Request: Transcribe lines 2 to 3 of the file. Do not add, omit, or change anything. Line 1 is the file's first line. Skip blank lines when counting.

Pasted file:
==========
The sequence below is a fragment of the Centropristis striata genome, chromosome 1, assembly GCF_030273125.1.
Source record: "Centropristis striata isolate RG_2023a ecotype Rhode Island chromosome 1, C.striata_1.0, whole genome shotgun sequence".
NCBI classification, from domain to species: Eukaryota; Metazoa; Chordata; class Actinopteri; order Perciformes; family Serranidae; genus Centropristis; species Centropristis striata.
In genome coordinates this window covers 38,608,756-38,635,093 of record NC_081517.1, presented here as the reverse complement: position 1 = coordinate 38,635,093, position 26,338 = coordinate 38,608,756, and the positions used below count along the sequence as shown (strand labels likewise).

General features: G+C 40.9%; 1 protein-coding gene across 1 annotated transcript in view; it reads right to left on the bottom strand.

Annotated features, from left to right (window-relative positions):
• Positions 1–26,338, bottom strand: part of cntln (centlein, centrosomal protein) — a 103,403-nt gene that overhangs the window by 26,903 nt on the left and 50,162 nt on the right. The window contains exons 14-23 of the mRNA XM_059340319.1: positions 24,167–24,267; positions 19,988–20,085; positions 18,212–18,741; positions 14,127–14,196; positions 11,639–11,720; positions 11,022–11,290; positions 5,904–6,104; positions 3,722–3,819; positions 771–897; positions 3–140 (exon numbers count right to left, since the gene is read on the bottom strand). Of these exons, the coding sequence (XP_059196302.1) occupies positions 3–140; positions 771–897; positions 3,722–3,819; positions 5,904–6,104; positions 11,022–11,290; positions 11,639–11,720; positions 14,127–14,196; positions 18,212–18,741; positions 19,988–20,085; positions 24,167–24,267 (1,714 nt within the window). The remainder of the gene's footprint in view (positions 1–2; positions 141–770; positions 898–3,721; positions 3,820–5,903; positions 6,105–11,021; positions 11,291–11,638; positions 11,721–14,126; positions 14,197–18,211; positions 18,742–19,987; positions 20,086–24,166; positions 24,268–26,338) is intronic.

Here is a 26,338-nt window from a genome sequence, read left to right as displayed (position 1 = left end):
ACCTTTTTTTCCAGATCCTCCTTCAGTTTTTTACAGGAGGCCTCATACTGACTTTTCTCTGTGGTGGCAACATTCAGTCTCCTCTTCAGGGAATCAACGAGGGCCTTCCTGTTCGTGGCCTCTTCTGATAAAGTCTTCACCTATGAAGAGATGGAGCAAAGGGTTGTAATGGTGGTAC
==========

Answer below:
Source record: "Centropristis striata isolate RG_2023a ecotype Rhode Island chromosome 1, C.striata_1.0, whole genome shotgun sequence".
NCBI classification, from domain to species: Eukaryota; Metazoa; Chordata; class Actinopteri; order Perciformes; family Serranidae; genus Centropristis; species Centropristis striata.